Plastic pest is harming our birds
WE have two fairly new members of staff from north of the border who informed me that they were spending a weekend hunting ‘nurdles’.
I went away to think about this for a while. Why would our marine officers be hunting noodles on a local beach? Was it a litter clearance of Pot Noodle containers?
Surely Pot Noodles aren’t as popular as they were when I first started work, when a pot and sandwich was my staple lunch. Things have improved since then.
I went back to Sally and Helen just to check we were singing from the same hymn sheet and I was almost right. They did say nurdles but the hunt was actually a litter clean-up.
Nurdles are tiny pieces of plastic, which look like lentils, which are melted when creating most of the plastic products we use every day. The problem is that as they are transported many escape.
They are now a major problem throughout the world, causing real hazards in our seas and particularly on the coast, where they are mistaken for food by seabirds.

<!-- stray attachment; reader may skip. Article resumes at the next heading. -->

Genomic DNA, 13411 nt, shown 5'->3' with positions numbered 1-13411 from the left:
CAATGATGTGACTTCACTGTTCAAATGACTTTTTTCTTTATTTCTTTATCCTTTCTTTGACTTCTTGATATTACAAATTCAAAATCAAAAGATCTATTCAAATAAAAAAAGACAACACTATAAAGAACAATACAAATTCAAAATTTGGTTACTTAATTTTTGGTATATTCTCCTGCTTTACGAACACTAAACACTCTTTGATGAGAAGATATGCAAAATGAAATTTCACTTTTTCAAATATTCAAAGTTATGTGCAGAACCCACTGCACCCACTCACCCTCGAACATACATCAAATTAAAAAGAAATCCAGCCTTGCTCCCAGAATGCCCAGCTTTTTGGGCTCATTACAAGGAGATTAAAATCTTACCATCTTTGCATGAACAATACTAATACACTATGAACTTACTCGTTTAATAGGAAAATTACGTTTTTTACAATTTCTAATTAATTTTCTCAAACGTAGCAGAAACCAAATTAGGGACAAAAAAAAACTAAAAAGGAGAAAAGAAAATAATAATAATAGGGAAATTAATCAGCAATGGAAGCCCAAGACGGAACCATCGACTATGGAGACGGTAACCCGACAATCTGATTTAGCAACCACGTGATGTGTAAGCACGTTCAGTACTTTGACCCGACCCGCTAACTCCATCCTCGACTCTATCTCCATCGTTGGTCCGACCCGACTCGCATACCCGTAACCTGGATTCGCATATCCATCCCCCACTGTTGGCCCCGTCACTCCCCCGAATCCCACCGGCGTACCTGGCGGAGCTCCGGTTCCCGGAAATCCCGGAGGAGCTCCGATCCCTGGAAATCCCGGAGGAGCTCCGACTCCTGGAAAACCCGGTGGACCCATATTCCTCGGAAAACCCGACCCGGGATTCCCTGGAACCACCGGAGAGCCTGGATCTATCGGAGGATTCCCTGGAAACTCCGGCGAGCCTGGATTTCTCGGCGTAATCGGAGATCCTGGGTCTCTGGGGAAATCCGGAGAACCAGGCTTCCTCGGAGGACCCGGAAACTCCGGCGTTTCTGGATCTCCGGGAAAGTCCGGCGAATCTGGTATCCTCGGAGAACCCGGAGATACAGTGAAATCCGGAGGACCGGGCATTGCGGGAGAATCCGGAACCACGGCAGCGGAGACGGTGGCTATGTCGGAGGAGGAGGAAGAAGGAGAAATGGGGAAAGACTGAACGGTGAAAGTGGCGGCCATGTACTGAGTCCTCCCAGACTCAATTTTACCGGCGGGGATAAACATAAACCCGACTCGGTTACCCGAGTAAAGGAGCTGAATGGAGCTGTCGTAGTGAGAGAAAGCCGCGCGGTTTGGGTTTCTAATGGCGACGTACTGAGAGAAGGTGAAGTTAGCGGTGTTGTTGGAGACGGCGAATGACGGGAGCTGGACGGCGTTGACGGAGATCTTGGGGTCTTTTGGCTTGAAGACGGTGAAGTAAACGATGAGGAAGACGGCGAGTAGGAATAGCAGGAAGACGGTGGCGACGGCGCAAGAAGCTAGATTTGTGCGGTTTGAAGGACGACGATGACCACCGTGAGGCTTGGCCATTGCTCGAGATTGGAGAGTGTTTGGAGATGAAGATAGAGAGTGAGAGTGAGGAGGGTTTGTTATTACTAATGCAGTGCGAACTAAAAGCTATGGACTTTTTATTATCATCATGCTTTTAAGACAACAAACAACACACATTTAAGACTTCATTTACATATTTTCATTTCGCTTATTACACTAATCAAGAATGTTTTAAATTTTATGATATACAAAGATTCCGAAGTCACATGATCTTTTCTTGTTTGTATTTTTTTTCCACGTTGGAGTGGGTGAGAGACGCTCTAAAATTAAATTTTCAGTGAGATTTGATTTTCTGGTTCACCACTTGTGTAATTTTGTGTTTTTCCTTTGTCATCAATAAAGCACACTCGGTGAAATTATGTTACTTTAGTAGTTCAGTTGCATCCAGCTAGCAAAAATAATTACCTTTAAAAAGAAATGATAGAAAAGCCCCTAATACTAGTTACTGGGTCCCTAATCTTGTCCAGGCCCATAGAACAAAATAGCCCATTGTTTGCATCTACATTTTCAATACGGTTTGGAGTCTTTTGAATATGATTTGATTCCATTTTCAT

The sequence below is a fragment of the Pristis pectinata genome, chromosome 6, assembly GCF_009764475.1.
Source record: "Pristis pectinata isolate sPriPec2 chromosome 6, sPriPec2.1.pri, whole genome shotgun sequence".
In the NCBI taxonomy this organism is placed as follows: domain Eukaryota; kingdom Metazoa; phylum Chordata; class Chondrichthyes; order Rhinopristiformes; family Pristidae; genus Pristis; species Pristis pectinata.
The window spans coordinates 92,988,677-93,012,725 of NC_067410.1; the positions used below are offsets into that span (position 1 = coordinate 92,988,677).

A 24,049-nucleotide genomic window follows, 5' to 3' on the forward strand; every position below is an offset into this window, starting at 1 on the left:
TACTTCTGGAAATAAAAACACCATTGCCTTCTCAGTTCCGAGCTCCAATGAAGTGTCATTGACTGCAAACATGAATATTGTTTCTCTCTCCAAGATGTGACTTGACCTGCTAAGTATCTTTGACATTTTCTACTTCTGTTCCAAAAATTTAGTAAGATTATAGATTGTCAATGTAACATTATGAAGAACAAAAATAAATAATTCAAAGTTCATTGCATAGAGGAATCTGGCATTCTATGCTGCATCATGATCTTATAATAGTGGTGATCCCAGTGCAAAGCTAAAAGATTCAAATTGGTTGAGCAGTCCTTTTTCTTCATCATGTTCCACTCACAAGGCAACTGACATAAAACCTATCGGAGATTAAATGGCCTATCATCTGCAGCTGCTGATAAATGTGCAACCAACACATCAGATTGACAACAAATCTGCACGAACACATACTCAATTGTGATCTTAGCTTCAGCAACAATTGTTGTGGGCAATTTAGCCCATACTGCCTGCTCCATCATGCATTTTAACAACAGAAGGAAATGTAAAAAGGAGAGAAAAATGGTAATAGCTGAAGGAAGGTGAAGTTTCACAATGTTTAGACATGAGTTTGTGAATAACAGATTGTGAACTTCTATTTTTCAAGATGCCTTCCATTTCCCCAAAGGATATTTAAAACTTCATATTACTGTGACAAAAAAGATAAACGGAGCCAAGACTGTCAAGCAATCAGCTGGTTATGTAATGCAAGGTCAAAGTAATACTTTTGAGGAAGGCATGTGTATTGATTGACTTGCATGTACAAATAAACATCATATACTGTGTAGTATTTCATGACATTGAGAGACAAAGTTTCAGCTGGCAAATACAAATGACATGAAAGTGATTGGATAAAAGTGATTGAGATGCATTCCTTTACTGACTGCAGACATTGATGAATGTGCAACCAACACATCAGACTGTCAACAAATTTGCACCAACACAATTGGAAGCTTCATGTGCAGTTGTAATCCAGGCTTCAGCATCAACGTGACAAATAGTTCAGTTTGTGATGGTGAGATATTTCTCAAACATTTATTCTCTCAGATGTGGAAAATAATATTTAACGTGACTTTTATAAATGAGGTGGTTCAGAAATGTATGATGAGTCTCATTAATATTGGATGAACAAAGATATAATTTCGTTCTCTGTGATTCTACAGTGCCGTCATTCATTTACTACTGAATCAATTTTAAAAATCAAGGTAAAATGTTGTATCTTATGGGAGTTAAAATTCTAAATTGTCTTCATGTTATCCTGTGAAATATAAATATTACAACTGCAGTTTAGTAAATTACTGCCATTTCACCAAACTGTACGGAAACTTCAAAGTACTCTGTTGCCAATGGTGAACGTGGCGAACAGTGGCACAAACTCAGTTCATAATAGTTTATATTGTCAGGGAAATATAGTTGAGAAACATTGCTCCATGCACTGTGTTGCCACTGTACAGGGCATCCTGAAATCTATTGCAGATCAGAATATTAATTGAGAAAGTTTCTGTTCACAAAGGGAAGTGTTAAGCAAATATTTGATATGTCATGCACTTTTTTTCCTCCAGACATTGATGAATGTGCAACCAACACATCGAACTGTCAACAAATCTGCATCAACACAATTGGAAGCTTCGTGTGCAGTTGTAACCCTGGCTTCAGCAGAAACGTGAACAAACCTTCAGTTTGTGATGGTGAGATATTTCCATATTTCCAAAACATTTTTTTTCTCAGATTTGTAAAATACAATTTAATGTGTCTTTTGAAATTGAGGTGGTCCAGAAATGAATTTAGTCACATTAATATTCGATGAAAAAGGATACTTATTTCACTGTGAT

Scottish Environmental Charity FIDRA, which is leading The Great Winter Nurdle Hunt, reported: “Post mortems of gulls, terns, fulmars, puffins and other animals in our seas have found nurdles in their stomachs.
“In the North Sea, 95 per cent of fulmars studied contained plastic – astonishingly 273 nurdles were recovered from one bird’s stomach.”
This is horrible and could mean starvation for these wonderful birds. Once again our untidiness is killing off the wildlife we claim to love.
I realise that most of us only see the coastline on holiday but the next time you are in Southport and Blackpool, keep a close eye out for clear, white or yellow nurdles on the beach. It will bring home just how bad the problem is and then you can spread the word to friends and colleagues.
The idea of the Great Winter Nurdle Hunt is to stress to plastic manufacturers that they should be taking a bit more care in dealing with these innocuous pellets. And the more all of us stresst th the d deadlydl i impactt of nurdles to our ‘decision makers’ the better we can take care of our wildlife.
Once you have become aware of the problem of nurdles, you can look at the problems of litter in your town and the countryside near to you.
This isn’t about being a raving mad environmentalist, it’s about protecting the beautiful and fragile wildlife all around us.
Two thoughts – imagine a death from horrific starvationt ti and di imaginei a world where many of our birds vanish because of our neglectful behaviour.
Join the Great Nurdle Hunt at nurdlehunt.org.uk.
To become a member of the Trust go to the website at www. lancswt.org.uk or call 01772 324129. For more information about Cheshire Wildlife Trust call 01948 820728 or go to cheshirewildlifetrust. org.uk.
Hunting for nurdles, pictured inset